Philip Gets Even

Philip Gets Even

by John Paulits

Paperback

$10.95

Product Details

ISBN-13: 9781597059282
Publisher: Wings ePress, Incorporated
Publication date: 03/28/2007
Pages: 100
Product dimensions: 5.51(w) x 8.50(h) x 0.21(d)

About the Author

John Paulits's fiction has appeared in various magazines (The Mendocino Review, Crossroads, Labyrinth and others) and ezines (Dark Moon Rising, The Harrow, and others) over the past twenty years. Four of his children's novels have been translated into Chinese and published in Taiwan and a fifth has been publishing in the U. S. Mr. Paulits is a former teacher in the New York City public school system. He is married, lives in New York and has a daughter now living in Boston

Read an Excerpt

It all began when the Agora Gallery of Fine Art opened at the mall. Philip Felton and Emery Wyatt were fourth grade classmates at the Donovan Elementary School, which had just gotten a new art teacher that year. Somehow their class got scheduled for art three periods a week, more than any other class. Ever since September, the two best friends had been painting, cutting, pasting, drawing, coloring and making collages more than they ever had in their lives. For the most part, it was fun. Not as much fun as having three gym periods a week, but better than sitting, bored, in the classroom.

When, on one Saturday morning in late March, Philip's father had to go to the mall to get some office supplies, Philip and Emery went with him. Each boy had saved a few quarters and planned to spend them on the video games at the arcade on the second floor of the mall.

"Want to go see that new art gallery?" Emery asked as the two boys left the arcade, poorer but satisfied they'd spent their money well.

That stopped Philip in his tracks. "What for?" he asked, frowning. "Don't we get enough of that at school?"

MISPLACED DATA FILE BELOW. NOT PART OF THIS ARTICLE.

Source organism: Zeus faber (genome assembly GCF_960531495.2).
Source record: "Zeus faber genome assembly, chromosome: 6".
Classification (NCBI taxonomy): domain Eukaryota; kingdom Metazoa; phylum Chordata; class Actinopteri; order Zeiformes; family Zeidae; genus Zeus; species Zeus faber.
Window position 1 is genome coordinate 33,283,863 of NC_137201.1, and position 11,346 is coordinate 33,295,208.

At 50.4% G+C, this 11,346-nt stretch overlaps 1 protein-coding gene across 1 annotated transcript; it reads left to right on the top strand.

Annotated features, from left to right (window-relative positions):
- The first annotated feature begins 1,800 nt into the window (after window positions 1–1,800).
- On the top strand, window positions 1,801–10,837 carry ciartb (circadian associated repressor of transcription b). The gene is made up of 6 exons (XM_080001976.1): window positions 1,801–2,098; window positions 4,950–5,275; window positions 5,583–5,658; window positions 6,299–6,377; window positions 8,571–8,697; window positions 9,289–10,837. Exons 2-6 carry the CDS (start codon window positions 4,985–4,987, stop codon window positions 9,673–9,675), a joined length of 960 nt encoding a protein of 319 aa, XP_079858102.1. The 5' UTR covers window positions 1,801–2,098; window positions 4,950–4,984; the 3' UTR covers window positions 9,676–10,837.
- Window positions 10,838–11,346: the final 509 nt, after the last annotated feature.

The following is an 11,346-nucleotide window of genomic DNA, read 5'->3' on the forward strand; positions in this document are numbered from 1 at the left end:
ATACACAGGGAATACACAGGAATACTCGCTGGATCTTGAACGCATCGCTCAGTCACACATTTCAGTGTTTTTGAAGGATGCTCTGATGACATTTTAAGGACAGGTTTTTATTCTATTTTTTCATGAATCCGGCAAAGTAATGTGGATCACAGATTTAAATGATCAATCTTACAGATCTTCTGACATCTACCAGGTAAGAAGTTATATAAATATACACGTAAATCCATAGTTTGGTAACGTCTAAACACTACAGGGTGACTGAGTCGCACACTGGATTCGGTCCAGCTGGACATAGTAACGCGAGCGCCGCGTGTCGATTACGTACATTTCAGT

Emery shrugged. "We might get homework that says we have to see some art or something dumb like that. You know Ms. Trinetti likes to give homework like that. Especially to us 'cause we have her so much."

Philip nodded. He couldn't argue that.

Ms. Trinetti was the new, young, chubby, enthusiastic art teacher, who had long blonde hair and wore sandals to school every day no matter the weather. She'd told her students how much she'd liked art when she was their age. How she'd won prizes in high school with her paintings. How she'd studied art in college for four years.How she'd studied art in graduate school for another two years. Both Philip and Emery were unsettled hearing how much school lay ahead even after fourth grade was over.

"If she does, then we can say we were already in an art gallery. We won't have to do anything."

Philip nodded. Emery's idea made some sense. "You know where it is?"

"Down the end," and Emery pointed.

The Agora Gallery of Fine Art was the size of two stores. Philip remembered that a sneaker store had once been in the end spot. What the other store had been, he couldn't recall.

The walls of the gallery were bright white and covered with paintings. The room smelled new. When they entered, a pretty, young, Asian woman smiled at them. The woman had long black hair pulled into a ponytail and was seated behind a white plastic counter on their right. "Come to take a look around, boys? If you have any questions, my name is Tracy."

Emery and Philip nodded and smiled in return.

"Be sure to take one of our contest flyers when you leave," and she tapped a pile of red papers.

Philip and Emery walked up to the first painting on the wall opposite Tracy.

The painting was a square, two feet on a side, enclosed in a shiny, black plastic frame. Emery and Philip stared.

"What's it look like to you?" Philip said thoughtfully.

Emery studied it. "It looks like feet," he said.

Footprints of different sizes and colors pointed in all directions. Any space that wasn't covered by a footprint was filled with either small bluebirds or small red devils. And any space that wasn't covered with footprints, birds, or devils was painted green.

"Yeah, to me, too," said Philip. "Why would anybody paint feet?"

Emery turned to Philip and smiled. "Maybe somebody 'toed' the artist to."

Philip gave a snort of laughter and looked over his shoulder. Sure enough, Tracy had heard them and was coming their way, holding a piece of yellow paper in her hand.

"Everything all right, boys?" She smiled.